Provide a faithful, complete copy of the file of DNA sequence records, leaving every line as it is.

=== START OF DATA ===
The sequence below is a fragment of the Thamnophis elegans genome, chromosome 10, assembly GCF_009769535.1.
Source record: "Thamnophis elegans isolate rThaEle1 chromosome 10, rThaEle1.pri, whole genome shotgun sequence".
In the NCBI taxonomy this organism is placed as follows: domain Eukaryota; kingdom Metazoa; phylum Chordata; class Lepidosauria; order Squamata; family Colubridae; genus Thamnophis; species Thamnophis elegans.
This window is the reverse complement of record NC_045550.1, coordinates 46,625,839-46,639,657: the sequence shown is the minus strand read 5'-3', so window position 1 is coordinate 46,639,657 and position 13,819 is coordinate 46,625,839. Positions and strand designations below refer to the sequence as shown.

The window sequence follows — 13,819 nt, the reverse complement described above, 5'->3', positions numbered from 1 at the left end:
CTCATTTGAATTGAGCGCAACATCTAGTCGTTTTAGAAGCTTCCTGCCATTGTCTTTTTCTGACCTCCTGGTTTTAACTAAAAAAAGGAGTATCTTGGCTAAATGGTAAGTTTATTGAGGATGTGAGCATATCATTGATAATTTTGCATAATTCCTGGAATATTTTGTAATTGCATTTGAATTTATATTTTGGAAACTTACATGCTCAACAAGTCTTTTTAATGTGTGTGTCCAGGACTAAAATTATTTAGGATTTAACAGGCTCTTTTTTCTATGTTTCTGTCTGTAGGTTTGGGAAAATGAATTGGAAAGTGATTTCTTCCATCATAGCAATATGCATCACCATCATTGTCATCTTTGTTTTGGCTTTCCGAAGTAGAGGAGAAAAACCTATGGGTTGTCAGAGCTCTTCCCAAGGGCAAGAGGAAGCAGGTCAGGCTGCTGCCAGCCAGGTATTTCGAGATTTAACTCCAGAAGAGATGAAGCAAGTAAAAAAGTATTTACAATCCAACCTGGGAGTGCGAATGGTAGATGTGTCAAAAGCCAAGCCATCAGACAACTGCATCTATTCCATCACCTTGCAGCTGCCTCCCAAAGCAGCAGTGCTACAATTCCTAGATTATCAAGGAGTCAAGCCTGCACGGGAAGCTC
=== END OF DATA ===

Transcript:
The sequence below is a fragment of the Thamnophis elegans genome, chromosome 10, assembly GCF_009769535.1.
Source record: "Thamnophis elegans isolate rThaEle1 chromosome 10, rThaEle1.pri, whole genome shotgun sequence".
In the NCBI taxonomy this organism is placed as follows: domain Eukaryota; kingdom Metazoa; phylum Chordata; class Lepidosauria; order Squamata; family Colubridae; genus Thamnophis; species Thamnophis elegans.
This window is the reverse complement of record NC_045550.1, coordinates 46,625,839-46,639,657: the sequence shown is the minus strand read 5'-3', so window position 1 is coordinate 46,639,657 and position 13,819 is coordinate 46,625,839. Positions and strand designations below refer to the sequence as shown.

The window sequence follows — 13,819 nt, the reverse complement described above, 5'->3', positions numbered from 1 at the left end:
CTCATTTGAATTGAGCGCAACATCTAGTCGTTTTAGAAGCTTCCTGCCATTGTCTTTTTCTGACCTCCTGGTTTTAACTAAAAAAAGGAGTATCTTGGCTAAATGGTAAGTTTATTGAGGATGTGAGCATATCATTGATAATTTTGCATAATTCCTGGAATATTTTGTAATTGCATTTGAATTTATATTTTGGAAACTTACATGCTCAACAAGTCTTTTTAATGTGTGTGTCCAGGACTAAAATTATTTAGGATTTAACAGGCTCTTTTTTCTATGTTTCTGTCTGTAGGTTTGGGAAAATGAATTGGAAAGTGATTTCTTCCATCATAGCAATATGCATCACCATCATTGTCATCTTTGTTTTGGCTTTCCGAAGTAGAGGAGAAAAACCTATGGGTTGTCAGAGCTCTTCCCAAGGGCAAGAGGAAGCAGGTCAGGCTGCTGCCAGCCAGGTATTTCGAGATTTAACTCCAGAAGAGATGAAGCAAGTAAAAAAGTATTTACAATCCAACCTGGGAGTGCGAATGGTAGATGTGTCAAAAGCCAAGCCATCAGACAACTGCATCTATTCCATCACCTTGCAGCTGCCTCCCAAAGCAGCAGTGCTACAATTCCTAGATTATCAAGGAGTCAAGCCTGCACGGGAAGCTC